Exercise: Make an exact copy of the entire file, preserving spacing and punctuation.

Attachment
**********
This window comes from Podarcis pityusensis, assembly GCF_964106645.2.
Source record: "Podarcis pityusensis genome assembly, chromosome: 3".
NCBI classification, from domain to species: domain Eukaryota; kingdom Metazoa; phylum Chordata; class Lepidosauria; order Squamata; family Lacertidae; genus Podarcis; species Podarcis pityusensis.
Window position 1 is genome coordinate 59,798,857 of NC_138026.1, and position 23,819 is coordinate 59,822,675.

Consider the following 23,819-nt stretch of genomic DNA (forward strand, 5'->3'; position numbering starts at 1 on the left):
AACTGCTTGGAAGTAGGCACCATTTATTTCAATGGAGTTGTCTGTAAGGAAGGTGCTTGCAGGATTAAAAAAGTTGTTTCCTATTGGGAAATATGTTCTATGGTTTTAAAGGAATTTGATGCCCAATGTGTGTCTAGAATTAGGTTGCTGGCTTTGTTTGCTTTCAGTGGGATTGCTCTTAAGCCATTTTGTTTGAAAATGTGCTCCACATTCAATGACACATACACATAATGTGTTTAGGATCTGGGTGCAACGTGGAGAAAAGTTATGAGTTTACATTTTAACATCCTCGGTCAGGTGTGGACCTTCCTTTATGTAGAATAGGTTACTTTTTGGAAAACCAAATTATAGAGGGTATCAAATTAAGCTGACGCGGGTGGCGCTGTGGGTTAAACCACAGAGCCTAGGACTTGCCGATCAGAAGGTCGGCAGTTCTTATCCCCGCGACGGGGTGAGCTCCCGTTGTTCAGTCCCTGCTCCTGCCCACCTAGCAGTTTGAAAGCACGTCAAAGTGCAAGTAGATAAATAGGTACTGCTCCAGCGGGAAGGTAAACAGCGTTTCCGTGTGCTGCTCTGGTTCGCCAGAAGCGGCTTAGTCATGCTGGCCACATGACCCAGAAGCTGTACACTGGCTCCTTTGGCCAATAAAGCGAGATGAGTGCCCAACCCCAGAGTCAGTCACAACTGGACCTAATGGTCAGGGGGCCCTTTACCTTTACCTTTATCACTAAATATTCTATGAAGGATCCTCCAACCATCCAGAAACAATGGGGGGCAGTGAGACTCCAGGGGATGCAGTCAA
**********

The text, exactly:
This window comes from Podarcis pityusensis, assembly GCF_964106645.2.
Source record: "Podarcis pityusensis genome assembly, chromosome: 3".
NCBI classification, from domain to species: domain Eukaryota; kingdom Metazoa; phylum Chordata; class Lepidosauria; order Squamata; family Lacertidae; genus Podarcis; species Podarcis pityusensis.
Window position 1 is genome coordinate 59,798,857 of NC_138026.1, and position 23,819 is coordinate 59,822,675.

Consider the following 23,819-nt stretch of genomic DNA (forward strand, 5'->3'; position numbering starts at 1 on the left):
AACTGCTTGGAAGTAGGCACCATTTATTTCAATGGAGTTGTCTGTAAGGAAGGTGCTTGCAGGATTAAAAAAGTTGTTTCCTATTGGGAAATATGTTCTATGGTTTTAAAGGAATTTGATGCCCAATGTGTGTCTAGAATTAGGTTGCTGGCTTTGTTTGCTTTCAGTGGGATTGCTCTTAAGCCATTTTGTTTGAAAATGTGCTCCACATTCAATGACACATACACATAATGTGTTTAGGATCTGGGTGCAACGTGGAGAAAAGTTATGAGTTTACATTTTAACATCCTCGGTCAGGTGTGGACCTTCCTTTATGTAGAATAGGTTACTTTTTGGAAAACCAAATTATAGAGGGTATCAAATTAAGCTGACGCGGGTGGCGCTGTGGGTTAAACCACAGAGCCTAGGACTTGCCGATCAGAAGGTCGGCAGTTCTTATCCCCGCGACGGGGTGAGCTCCCGTTGTTCAGTCCCTGCTCCTGCCCACCTAGCAGTTTGAAAGCACGTCAAAGTGCAAGTAGATAAATAGGTACTGCTCCAGCGGGAAGGTAAACAGCGTTTCCGTGTGCTGCTCTGGTTCGCCAGAAGCGGCTTAGTCATGCTGGCCACATGACCCAGAAGCTGTACACTGGCTCCTTTGGCCAATAAAGCGAGATGAGTGCCCAACCCCAGAGTCAGTCACAACTGGACCTAATGGTCAGGGGGCCCTTTACCTTTACCTTTATCACTAAATATTCTATGAAGGATCCTCCAACCATCCAGAAACAATGGGGGGCAGTGAGACTCCAGGGGATGCAGTCAA